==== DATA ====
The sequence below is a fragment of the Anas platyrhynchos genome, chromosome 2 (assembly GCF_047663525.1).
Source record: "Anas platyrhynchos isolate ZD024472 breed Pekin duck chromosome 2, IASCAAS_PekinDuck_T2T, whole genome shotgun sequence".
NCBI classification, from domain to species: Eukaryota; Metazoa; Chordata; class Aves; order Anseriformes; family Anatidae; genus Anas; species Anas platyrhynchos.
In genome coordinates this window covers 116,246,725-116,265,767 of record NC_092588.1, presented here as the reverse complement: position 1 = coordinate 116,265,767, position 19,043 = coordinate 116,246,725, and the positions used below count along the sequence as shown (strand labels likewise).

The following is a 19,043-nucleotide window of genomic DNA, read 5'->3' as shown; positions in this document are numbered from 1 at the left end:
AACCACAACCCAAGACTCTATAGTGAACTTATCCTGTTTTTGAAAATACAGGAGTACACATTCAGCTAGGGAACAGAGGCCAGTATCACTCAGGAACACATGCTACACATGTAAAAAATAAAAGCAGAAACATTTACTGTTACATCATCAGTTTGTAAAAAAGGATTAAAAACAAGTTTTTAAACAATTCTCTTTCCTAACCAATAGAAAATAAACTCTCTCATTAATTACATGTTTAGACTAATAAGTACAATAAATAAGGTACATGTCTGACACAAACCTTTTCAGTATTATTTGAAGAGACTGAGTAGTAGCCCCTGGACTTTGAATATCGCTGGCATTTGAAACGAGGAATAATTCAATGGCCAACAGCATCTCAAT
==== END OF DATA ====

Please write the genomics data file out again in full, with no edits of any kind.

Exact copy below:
The sequence below is a fragment of the Anas platyrhynchos genome, chromosome 2 (assembly GCF_047663525.1).
Source record: "Anas platyrhynchos isolate ZD024472 breed Pekin duck chromosome 2, IASCAAS_PekinDuck_T2T, whole genome shotgun sequence".
NCBI classification, from domain to species: Eukaryota; Metazoa; Chordata; class Aves; order Anseriformes; family Anatidae; genus Anas; species Anas platyrhynchos.
In genome coordinates this window covers 116,246,725-116,265,767 of record NC_092588.1, presented here as the reverse complement: position 1 = coordinate 116,265,767, position 19,043 = coordinate 116,246,725, and the positions used below count along the sequence as shown (strand labels likewise).

The following is a 19,043-nucleotide window of genomic DNA, read 5'->3' as shown; positions in this document are numbered from 1 at the left end:
AACCACAACCCAAGACTCTATAGTGAACTTATCCTGTTTTTGAAAATACAGGAGTACACATTCAGCTAGGGAACAGAGGCCAGTATCACTCAGGAACACATGCTACACATGTAAAAAATAAAAGCAGAAACATTTACTGTTACATCATCAGTTTGTAAAAAAGGATTAAAAACAAGTTTTTAAACAATTCTCTTTCCTAACCAATAGAAAATAAACTCTCTCATTAATTACATGTTTAGACTAATAAGTACAATAAATAAGGTACATGTCTGACACAAACCTTTTCAGTATTATTTGAAGAGACTGAGTAGTAGCCCCTGGACTTTGAATATCGCTGGCATTTGAAACGAGGAATAATTCAATGGCCAACAGCATCTCAAT